VENICE, FL - If you were alive and old enough to remember when the President was killed you probably remember how you found out 50 years ago today.
Along Venice Avenue five decades to the day many still remember exactly where they were. "I was working for an insurance office in Freehold New Jersey," says Audrey Riggs. Fred lamb knows too. "I was working in an accounting office in Toledo Ohio." A sad memory for Jim Bonneville. "Just coming home from college. It was my senior year. In the car listening to a very sad thing."
News of President John F. Kennedy shot and killed like a snapshot in time. "The most vivid thing in my mind was the people standing on the street. It was like it was all slow motion. They stopped and people were crying and holding each other. Very traumatic," says Lamb.
"Just stunned, absolutely stunned that something could happen like that. Just crying all day. I think people even in foreign countries remember what happened that day," says Riggs.
Coast to coast and beyond. Mario Cavaliere was in Germany at the time. "The people were crying just like it was one of their family."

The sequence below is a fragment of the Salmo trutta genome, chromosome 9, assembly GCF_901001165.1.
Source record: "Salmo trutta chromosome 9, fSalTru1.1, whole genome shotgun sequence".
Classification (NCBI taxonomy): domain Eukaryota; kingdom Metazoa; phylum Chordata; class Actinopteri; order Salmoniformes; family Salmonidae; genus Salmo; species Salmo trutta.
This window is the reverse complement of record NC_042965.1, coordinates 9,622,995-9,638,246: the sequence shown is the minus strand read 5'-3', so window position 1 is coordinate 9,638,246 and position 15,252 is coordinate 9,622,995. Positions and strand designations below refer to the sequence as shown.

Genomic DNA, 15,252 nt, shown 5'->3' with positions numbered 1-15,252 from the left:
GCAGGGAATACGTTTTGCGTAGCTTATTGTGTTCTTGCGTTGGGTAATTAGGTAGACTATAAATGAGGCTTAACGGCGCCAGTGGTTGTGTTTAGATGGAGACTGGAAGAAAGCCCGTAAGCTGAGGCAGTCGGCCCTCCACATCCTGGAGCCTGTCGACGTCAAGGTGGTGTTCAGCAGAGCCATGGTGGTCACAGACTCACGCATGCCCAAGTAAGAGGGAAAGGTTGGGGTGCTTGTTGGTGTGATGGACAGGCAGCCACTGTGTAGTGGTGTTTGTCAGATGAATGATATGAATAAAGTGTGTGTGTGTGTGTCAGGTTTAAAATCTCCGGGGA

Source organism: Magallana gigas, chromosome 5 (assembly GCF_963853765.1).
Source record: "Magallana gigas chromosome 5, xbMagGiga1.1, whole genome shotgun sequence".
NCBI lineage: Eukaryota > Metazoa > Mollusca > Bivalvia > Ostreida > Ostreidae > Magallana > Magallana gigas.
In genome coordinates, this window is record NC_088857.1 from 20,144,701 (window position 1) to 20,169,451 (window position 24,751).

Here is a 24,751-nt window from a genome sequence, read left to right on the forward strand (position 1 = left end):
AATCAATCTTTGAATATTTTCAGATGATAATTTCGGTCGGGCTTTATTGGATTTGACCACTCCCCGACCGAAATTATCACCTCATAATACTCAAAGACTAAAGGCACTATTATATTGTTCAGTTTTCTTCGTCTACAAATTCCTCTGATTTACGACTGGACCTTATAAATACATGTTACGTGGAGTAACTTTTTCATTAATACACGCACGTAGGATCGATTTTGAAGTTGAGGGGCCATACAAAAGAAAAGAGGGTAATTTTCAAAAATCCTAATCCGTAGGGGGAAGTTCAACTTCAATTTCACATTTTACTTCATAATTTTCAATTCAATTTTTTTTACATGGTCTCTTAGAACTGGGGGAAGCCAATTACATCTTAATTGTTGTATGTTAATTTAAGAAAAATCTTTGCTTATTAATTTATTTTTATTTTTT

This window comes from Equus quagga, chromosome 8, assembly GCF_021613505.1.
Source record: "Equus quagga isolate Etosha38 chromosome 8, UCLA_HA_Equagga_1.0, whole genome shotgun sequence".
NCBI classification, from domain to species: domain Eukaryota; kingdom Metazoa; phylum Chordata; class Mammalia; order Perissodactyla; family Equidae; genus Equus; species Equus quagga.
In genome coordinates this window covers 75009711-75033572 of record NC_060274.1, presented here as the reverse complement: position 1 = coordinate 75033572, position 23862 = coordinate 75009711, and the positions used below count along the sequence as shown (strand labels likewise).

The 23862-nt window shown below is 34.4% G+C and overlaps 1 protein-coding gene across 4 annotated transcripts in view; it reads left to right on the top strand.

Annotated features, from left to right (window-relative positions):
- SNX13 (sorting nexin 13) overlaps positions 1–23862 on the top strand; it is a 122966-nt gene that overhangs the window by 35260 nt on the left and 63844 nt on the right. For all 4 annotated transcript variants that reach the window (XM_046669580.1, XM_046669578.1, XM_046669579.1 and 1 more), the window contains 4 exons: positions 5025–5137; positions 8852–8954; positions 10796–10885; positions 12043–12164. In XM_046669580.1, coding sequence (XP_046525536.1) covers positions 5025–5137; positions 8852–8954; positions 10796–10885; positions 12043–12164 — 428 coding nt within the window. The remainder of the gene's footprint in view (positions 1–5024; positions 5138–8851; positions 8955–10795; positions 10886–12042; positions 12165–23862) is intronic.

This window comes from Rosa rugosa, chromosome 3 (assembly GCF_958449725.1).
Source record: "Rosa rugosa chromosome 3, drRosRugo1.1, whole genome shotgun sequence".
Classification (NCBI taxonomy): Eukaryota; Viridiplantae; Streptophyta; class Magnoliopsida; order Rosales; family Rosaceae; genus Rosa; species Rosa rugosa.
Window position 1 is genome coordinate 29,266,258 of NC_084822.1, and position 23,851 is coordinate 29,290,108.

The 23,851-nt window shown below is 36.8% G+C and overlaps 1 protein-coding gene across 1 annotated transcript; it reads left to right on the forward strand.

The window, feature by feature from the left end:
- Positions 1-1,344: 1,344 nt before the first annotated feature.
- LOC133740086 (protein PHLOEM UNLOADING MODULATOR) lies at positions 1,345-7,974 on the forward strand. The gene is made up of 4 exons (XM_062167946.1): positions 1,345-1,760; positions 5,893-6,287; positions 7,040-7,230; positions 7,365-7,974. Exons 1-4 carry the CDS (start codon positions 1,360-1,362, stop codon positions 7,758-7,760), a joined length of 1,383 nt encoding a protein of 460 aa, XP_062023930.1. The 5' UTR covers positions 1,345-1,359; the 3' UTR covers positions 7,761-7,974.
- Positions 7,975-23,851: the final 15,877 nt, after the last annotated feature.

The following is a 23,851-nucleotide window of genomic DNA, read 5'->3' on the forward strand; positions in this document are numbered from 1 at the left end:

The days that followed too. Barb Bonneville was in her first year as a teacher. "It was hard to tell the children what was going on."
"I have goosebumps right now as we are talking about it." Norman Holloway was just 13 years old. Lasting images and memories of a disturbing scene and time many who lived though it young and old say they simply can't forget. "I didn't really realize at the time what was going on. I realize now what a great man he actually was."
Pretty easy to find plenty of people who remember the day the President was shot and killed. Recent census data indicates only about a third of Americans today were actually alive when it happened.